He’s already dreading leaving this clearing in the morning, but he tries not to think about it, tries not to let it sour the soft contentment he feels now. It’s pathetic, how little it takes, how Geralt could live in this moment forever, with Jaskier happy and singing and close enough to touch if Geralt ever lost his fucking mind and reached for him.

He knows Jaskier finds him attractive. He knows Jaskier finds a lot of people attractive. It doesn’t mean anything. A lightning storm can be beautiful. Doesn’t mean anyone actually wants to get struck by lightning.

“Geralt,” Jaskier sings his name rather then saying it.

He keeps his head ducked so he doesn’t have to pretend to be irritated by it. “Hm?”

“I was wondering if you might make me another promise.” He says it casually, but Geralt flinches all the same.

Jaskier hadn’t mentioned anything the next day, all those months ago when he’d drunkenly given Geralt instructions on how to care for his corpse. He’d thought he’d been too drunk to remember. Hoped he’d been too drunk to remember the way Geralt had reacted to what had been a reasonable thing to talk about. Geralt is almost a hundred and fifty years old. Jaskier is in his early thirties. Geralt will probably outlive his friend if something doesn’t kill him first, so there’s no reason for them not to talk about this. People discuss funeral plans with their friends, and certainly with their travel companions. Just in case.

It doesn’t make it hurt any less, though.

“Bringing me back to Lettenhove is still the most important one,” he says, continuing to pluck cords of his lute. “But if you’d like to do another favor for an old friend, you might come back and visit me after. Just once.”

“What’s the point in visiting a dead man?” he asks. His throat is so tight he has to growl it, because anything else will give too much away.

“A year and a day,” he says, as if Geralt hasn’t spoken. “You can forget me after. But a year a day after you bring me home, come back and say hello. Or, well, goodbye.”

He bites his tongue to keep from speaking, to keep from reacting without thinking, but even as his mouth fills with blood he can’t stop himself from snapping, “I’m not going to forget you.”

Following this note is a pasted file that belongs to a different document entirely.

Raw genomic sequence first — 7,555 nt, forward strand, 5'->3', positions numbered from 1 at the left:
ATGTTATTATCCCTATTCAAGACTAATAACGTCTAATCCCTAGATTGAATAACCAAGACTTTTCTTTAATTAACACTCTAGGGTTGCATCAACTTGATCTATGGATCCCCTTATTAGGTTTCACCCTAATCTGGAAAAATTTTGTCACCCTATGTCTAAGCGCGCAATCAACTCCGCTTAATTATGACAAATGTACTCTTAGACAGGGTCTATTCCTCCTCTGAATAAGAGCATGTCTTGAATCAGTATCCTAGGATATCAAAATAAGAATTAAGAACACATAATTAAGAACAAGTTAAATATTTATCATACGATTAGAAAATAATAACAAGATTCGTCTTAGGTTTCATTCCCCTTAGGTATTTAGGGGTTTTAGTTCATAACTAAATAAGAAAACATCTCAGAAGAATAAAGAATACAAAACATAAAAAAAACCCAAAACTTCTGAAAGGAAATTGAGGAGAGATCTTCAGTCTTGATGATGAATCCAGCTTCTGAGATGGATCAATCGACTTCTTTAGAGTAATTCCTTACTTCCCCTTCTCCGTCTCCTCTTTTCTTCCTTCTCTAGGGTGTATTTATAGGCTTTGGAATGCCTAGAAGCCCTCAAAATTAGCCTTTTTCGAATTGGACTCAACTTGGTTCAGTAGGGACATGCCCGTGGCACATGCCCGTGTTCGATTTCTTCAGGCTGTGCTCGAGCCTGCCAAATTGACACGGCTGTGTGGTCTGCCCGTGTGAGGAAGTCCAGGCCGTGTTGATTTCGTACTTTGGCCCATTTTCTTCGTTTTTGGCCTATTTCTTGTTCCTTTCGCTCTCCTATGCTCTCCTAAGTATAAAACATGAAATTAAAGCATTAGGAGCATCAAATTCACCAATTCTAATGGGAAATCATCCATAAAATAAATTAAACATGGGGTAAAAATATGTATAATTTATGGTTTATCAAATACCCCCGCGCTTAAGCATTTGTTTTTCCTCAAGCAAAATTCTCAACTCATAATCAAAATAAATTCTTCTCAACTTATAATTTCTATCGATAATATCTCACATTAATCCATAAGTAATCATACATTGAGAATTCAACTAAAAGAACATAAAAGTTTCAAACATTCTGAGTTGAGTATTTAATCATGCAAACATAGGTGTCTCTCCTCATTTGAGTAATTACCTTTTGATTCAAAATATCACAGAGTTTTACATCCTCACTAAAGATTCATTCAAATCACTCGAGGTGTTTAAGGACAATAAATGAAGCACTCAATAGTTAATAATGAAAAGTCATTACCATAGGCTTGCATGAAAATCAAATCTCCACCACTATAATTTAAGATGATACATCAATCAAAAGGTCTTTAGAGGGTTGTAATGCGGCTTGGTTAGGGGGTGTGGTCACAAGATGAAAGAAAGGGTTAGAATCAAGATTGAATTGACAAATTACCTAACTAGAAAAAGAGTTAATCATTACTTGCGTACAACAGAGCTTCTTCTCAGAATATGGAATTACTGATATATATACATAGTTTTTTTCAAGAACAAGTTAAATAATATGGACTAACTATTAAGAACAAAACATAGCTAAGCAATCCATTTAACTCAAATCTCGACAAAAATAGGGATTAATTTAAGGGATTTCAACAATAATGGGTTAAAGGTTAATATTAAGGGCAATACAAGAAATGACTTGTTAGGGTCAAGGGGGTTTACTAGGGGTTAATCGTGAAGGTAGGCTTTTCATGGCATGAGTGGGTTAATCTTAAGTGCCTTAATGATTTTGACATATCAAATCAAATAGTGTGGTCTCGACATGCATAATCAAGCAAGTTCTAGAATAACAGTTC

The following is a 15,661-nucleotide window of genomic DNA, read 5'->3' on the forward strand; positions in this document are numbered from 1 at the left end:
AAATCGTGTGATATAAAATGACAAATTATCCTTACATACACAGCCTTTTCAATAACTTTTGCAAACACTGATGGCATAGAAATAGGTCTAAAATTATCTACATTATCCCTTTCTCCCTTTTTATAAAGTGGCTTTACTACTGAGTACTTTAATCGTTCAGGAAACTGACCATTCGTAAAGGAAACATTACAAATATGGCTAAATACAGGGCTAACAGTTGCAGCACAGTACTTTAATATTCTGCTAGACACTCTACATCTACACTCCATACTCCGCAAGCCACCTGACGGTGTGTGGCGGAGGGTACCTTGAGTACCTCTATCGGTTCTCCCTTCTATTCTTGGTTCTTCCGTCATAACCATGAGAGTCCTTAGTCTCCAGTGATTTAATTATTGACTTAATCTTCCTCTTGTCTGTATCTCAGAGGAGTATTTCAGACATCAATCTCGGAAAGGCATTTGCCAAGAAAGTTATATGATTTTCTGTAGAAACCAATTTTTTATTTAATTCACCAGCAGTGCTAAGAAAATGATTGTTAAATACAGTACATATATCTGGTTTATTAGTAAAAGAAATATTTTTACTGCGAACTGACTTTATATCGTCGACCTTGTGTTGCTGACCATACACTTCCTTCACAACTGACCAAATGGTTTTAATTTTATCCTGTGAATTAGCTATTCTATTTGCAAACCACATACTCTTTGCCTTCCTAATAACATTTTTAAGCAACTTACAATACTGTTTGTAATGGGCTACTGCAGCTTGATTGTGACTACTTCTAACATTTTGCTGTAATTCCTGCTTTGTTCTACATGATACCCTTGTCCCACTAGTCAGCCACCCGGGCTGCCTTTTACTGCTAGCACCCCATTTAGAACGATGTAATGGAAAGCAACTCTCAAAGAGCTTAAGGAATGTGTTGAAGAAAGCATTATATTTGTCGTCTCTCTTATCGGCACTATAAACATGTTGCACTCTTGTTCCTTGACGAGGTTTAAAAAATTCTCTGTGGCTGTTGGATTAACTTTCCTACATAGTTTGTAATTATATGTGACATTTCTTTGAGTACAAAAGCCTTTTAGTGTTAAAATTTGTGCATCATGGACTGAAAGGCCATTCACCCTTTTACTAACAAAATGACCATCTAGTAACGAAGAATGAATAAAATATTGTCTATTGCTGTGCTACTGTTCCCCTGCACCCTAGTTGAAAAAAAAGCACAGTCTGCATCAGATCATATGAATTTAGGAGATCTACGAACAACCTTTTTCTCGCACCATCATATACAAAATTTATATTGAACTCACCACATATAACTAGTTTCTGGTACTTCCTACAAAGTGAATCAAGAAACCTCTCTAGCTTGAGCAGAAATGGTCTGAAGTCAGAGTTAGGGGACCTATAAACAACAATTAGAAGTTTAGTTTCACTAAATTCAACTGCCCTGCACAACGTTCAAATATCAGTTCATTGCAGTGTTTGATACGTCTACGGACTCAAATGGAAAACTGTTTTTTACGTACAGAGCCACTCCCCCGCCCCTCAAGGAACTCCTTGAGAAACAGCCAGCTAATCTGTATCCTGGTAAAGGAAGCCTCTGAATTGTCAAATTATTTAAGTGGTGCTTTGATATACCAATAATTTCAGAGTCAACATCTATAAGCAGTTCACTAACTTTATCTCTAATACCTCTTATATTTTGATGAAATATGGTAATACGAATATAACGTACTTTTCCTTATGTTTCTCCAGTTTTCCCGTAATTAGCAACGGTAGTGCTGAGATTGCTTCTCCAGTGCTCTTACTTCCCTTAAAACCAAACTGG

There’s a discordant twang and then Jaskier puts his lute aside, pushing himself up so he’s sitting up on the grass. Geralt doesn’t look at him. “Well, that’s very sweet, but it’s probably better if you do. We are friends, Geralt, no matter how snarly you get, I know that you know that.”

“If we’re friends then why do you want me to forget you?” he asks. His voice sounds hollow. He hopes Jaskier doesn’t notice.

“Well,” Jaskier says, drawing the word out so it has several more syllables than it would otherwise, “remembering people who have died seems to hurt you, my dear, and I’d rather not hurt you. Not from the grave, where I can’t do anything about it.”

He’s hurting him now and not doing a damn thing about it besides twisting the knife deeper. “I’m not going to forget you.”

“Alright,” he says, voice softer than it had been a moment ago. “It’s not as if I can make you, after all.” There’s a long moment of silence while Geralt stares into the fire and Jaskier picks up his lute again, plucking at the cords once more. “You don’t have to promise. But I think it would be nice, if you came to see me after I’m gone. Just once, I’m not trying to intrude. It’s alright if you don’t. Not like I’ll know the difference, after all.” He laughs, but, not for the first time and certainly not for the last, Geralt doesn’t get the joke. Usually that doesn’t bother him. Usually it’s enough just to hear Jaskier laughing. Usually it doesn’t hurt.

“I will,” he says. “I promise.”

When he risks a glance up, Jaskier is smiling, something smaller than his usual grin.

Geralt doesn’t want to return it. This isn’t a conversation to fucking smile about. But his lips quirk up at the corners without his permission.

Jaskier’s really quite stunning like this, in a meadow by a stream with the glow of sunset around him.

It’s not a sight he ever wants to forget.


“I’m leaving in the morning,” Yennefer tells him, still curled in front of the fire even though it’s far from cold enough for them to need it. It’s the first words she’s said to him in hours. Since she’s punched him. He’d be impressed by the strength of her fists if he was impressed by anything these days.  

He grunts, only because he knows if he says nothing at all then she’ll just get angry again.

“I’m portaling there,” she continues. “You should come with me.”

He doesn’t say anything. It’ll make her angry, he knows, but what does she expect him to say to that, really?

“Geralt.” The plea in her voice is enough to startle him, enough that he actually looks at her.

She’s still a desperate, greedy thing, but she’s not hideous. She never has been. That was his mistake, the first time, looking at her and seeing something like himself there. But she’s nothing like him. She’s just Yennefer, down to her bones, and there’s nothing and no one like her.

“It’s such a small thing,” she continues, “fuck, I – I didn’t even like him,” he knows that’s not true, but it’s not like he’s in any position to call someone out for lying about their feelings, especially about this, “but he – matters. To you.”

“He mattered,” he says. All on his own, completely independent of Geralt, he’d mattered. Just because he’d existed, he’d mattered.

She lets out a slow breath, something to keep a hold of her temper when she’d really prefer not to. He thinks she picked that up from him. “Then why are you being so stubborn about this? Just come with me.”